If you don't start visualizing things before you're knee-deep in code, your product will lack a cohesive visual style and an intuitive workflow. Building an app starts with colors, logos and most importantly, wireframes.
I can develop a brand identify for my product including logos, color pallets, fonts, and tone of voice.
I can outline the workflow of my app in a wireframe.
Setup a local folder using something like Google Drive to collaborate with your team. Download a theme. Start a PowerPoint or Google Slides document to take notes, build a scrapbook of visual designs that can help you shape the message you’re trying to send.
Rather than design our own HTML layout and polish the finer details and effects, we’re going to use a theme. We’ll look at paid themes and free themes. You must make sure your theme is based on Bootstrap, preferably the most recent version. You want to make sure that the theme has a variety of elements and layouts that will allow you to mockup pages quickly.
Never make changes to theme.css, style.css or whatever your file is called that governs the primary rules of your theme. We will override the rules there, not edit them directly. We’ll load a
custom.css file in our
<head> after the theme’s CSS. That way, our rules will overwrite the theme’s. We’ll have the final say. This also helps because if we ever replace the
theme.css, we won’t lose our styles.
https://color.adobe.com/create/color-wheel/ ← expand the 5 colors you get from coolors
Make your selections, add them do your Slides first. Then we’ll start to add notes to our custom.css.
Start sketching ideas on your branding document. It can be very powerful to have a logo designed early in project development as it sets styles, colors and gives you something to reference when discussing your project.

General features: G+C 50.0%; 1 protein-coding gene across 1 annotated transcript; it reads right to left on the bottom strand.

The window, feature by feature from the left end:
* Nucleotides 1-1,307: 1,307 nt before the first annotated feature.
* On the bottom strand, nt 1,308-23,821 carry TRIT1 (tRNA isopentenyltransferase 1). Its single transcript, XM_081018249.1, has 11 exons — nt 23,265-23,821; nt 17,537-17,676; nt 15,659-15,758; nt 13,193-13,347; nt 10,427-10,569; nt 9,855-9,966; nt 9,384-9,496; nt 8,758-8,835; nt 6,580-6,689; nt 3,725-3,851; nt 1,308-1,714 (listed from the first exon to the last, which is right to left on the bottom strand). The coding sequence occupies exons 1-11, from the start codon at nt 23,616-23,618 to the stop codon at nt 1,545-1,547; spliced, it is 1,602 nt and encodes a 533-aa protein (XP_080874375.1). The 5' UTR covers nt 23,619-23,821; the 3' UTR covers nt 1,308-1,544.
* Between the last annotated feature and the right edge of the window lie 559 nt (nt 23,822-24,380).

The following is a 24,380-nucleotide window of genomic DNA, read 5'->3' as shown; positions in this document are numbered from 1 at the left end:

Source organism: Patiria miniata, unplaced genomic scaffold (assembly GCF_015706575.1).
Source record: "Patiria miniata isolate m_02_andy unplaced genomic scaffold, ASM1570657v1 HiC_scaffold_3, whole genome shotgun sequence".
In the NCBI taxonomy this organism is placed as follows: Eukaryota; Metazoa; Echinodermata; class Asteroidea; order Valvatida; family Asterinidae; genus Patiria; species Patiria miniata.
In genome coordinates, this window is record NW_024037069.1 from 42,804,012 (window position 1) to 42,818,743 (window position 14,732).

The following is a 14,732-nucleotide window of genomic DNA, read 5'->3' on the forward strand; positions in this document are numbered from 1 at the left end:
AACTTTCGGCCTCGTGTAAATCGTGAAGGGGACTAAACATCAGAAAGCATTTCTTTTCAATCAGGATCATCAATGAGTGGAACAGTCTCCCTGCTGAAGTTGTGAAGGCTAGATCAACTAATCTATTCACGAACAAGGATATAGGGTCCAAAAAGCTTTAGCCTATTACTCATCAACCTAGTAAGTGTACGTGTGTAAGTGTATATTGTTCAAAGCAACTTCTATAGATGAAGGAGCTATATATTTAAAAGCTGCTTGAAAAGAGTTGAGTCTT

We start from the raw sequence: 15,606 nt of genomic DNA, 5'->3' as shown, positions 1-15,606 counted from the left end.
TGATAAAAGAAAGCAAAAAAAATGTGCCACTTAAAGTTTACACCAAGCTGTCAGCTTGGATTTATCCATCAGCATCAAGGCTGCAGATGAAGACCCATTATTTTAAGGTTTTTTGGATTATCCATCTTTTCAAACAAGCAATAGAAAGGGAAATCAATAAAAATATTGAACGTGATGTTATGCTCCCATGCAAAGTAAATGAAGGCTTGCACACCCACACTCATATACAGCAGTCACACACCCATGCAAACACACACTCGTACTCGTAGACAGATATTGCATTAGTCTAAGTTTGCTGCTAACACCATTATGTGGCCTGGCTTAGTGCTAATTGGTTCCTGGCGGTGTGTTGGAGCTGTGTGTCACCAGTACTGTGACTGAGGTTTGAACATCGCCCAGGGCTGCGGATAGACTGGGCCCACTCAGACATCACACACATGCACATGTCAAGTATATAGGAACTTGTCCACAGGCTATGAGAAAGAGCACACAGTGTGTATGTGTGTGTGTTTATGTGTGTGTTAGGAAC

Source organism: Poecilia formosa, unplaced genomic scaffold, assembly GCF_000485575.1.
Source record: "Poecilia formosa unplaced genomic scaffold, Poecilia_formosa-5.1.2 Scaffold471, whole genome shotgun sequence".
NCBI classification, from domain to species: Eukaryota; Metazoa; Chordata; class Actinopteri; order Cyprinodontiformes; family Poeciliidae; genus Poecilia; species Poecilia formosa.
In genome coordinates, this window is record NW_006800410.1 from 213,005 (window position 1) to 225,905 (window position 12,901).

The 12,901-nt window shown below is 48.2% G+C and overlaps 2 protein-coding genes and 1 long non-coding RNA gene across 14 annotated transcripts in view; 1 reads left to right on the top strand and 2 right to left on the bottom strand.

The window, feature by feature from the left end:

Shutterstock.com -- start building collections of images you might want to use
Add images to your branding document. Scrapbook images that you don’t intend or are unable to buy and use but speak to the type of look and feel you want (or want to avoid). Have a different section for images that you may want to purchase and use later on. Free images you can start to download and organize into your team’s project folder. Paid images you can start to save in bookmarks, links on your slides, or in other ways.
The wire-framing that needs to be added to your branding document is essentially just shapes illustrating what your app can do. Ideally, you will look through the pages that come with your HTML theme and see what sort of layout, widgets and objects are readily accessible and you keep them in mind when designing your wire-frames. After this early phase, we will be building full HTML mockups to illustrate these wire-frames.
Before you advance, be sure you’re making steady progress through the Flask Udemy course (and getting help when stuck)
Use the template files to design static HTML mockups of your app’s login (and/or) registration and homepage
You only need to make the navigation bar and footer of your homepage. Remember, those elements will be placed into your template base.html and will serve as the frame for every page
Why didn’t I recommend you build the mockup for your key wireframe? Why only draw your app’s key screenshot using simple shapes? Why not make full HTML mockups of each screen in our app?
Everything will change when we bring this HTML design to our Flask app in our c9 IDE. But most of the content on your homepage will be the same (same with your form pages). But screens that show the objects of our app’s design are likely to change a lot. Don’t get me wrong: It can be great to mock them up, so please give it a whirl if you’ve got the manpower to spare.
A well organized and commented custom.css is more valuable than stunning homepage content and a really slick hero.